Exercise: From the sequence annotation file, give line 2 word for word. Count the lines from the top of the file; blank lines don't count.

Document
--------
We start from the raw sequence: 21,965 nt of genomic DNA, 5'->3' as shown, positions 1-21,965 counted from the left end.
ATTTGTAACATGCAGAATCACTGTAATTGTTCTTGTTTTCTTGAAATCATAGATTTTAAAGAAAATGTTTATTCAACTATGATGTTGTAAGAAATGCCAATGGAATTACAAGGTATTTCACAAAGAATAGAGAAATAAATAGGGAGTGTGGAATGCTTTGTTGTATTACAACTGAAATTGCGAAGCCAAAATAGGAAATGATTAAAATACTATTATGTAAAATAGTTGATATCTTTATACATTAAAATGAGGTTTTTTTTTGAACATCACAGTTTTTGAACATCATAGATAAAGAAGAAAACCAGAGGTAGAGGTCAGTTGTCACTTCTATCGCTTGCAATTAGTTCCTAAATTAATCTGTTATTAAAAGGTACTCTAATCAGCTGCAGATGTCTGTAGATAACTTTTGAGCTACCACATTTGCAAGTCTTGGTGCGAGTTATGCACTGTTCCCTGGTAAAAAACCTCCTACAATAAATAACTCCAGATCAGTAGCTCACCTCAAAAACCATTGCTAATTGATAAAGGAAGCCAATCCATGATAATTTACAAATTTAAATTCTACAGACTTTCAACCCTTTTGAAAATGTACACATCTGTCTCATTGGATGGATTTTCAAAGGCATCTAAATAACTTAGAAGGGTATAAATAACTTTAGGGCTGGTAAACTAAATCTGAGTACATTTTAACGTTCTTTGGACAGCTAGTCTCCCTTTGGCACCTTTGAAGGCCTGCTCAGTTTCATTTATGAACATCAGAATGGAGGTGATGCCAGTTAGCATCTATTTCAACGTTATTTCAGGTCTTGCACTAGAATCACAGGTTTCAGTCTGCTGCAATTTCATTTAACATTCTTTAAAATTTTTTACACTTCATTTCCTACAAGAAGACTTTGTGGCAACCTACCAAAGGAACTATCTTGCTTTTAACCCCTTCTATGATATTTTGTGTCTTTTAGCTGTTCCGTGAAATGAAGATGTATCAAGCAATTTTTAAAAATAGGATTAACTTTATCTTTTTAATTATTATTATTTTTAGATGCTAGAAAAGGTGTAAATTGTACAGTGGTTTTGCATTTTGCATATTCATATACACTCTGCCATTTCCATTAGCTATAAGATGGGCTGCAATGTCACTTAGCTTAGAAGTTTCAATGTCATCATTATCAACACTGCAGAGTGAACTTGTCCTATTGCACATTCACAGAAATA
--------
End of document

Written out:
ATTTGTAACATGCAGAATCACTGTAATTGTTCTTGTTTTCTTGAAATCATAGATTTTAAAGAAAATGTTTATTCAACTATGATGTTGTAAGAAATGCCAATGGAATTACAAGGTATTTCACAAAGAATAGAGAAATAAATAGGGAGTGTGGAATGCTTTGTTGTATTACAACTGAAATTGCGAAGCCAAAATAGGAAATGATTAAAATACTATTATGTAAAATAGTTGATATCTTTATACATTAAAATGAGGTTTTTTTTTGAACATCACAGTTTTTGAACATCATAGATAAAGAAGAAAACCAGAGGTAGAGGTCAGTTGTCACTTCTATCGCTTGCAATTAGTTCCTAAATTAATCTGTTATTAAAAGGTACTCTAATCAGCTGCAGATGTCTGTAGATAACTTTTGAGCTACCACATTTGCAAGTCTTGGTGCGAGTTATGCACTGTTCCCTGGTAAAAAACCTCCTACAATAAATAACTCCAGATCAGTAGCTCACCTCAAAAACCATTGCTAATTGATAAAGGAAGCCAATCCATGATAATTTACAAATTTAAATTCTACAGACTTTCAACCCTTTTGAAAATGTACACATCTGTCTCATTGGATGGATTTTCAAAGGCATCTAAATAACTTAGAAGGGTATAAATAACTTTAGGGCTGGTAAACTAAATCTGAGTACATTTTAACGTTCTTTGGACAGCTAGTCTCCCTTTGGCACCTTTGAAGGCCTGCTCAGTTTCATTTATGAACATCAGAATGGAGGTGATGCCAGTTAGCATCTATTTCAACGTTATTTCAGGTCTTGCACTAGAATCACAGGTTTCAGTCTGCTGCAATTTCATTTAACATTCTTTAAAATTTTTTACACTTCATTTCCTACAAGAAGACTTTGTGGCAACCTACCAAAGGAACTATCTTGCTTTTAACCCCTTCTATGATATTTTGTGTCTTTTAGCTGTTCCGTGAAATGAAGATGTATCAAGCAATTTTTAAAAATAGGATTAACTTTATCTTTTTAATTATTATTATTTTTAGATGCTAGAAAAGGTGTAAATTGTACAGTGGTTTTGCATTTTGCATATTCATATACACTCTGCCATTTCCATTAGCTATAAGATGGGCTGCAATGTCACTTAGCTTAGAAGTTTCAATGTCATCATTATCAACACTGCAGAGTGAACTTGTCCTATTGCACATTCACAGAAATA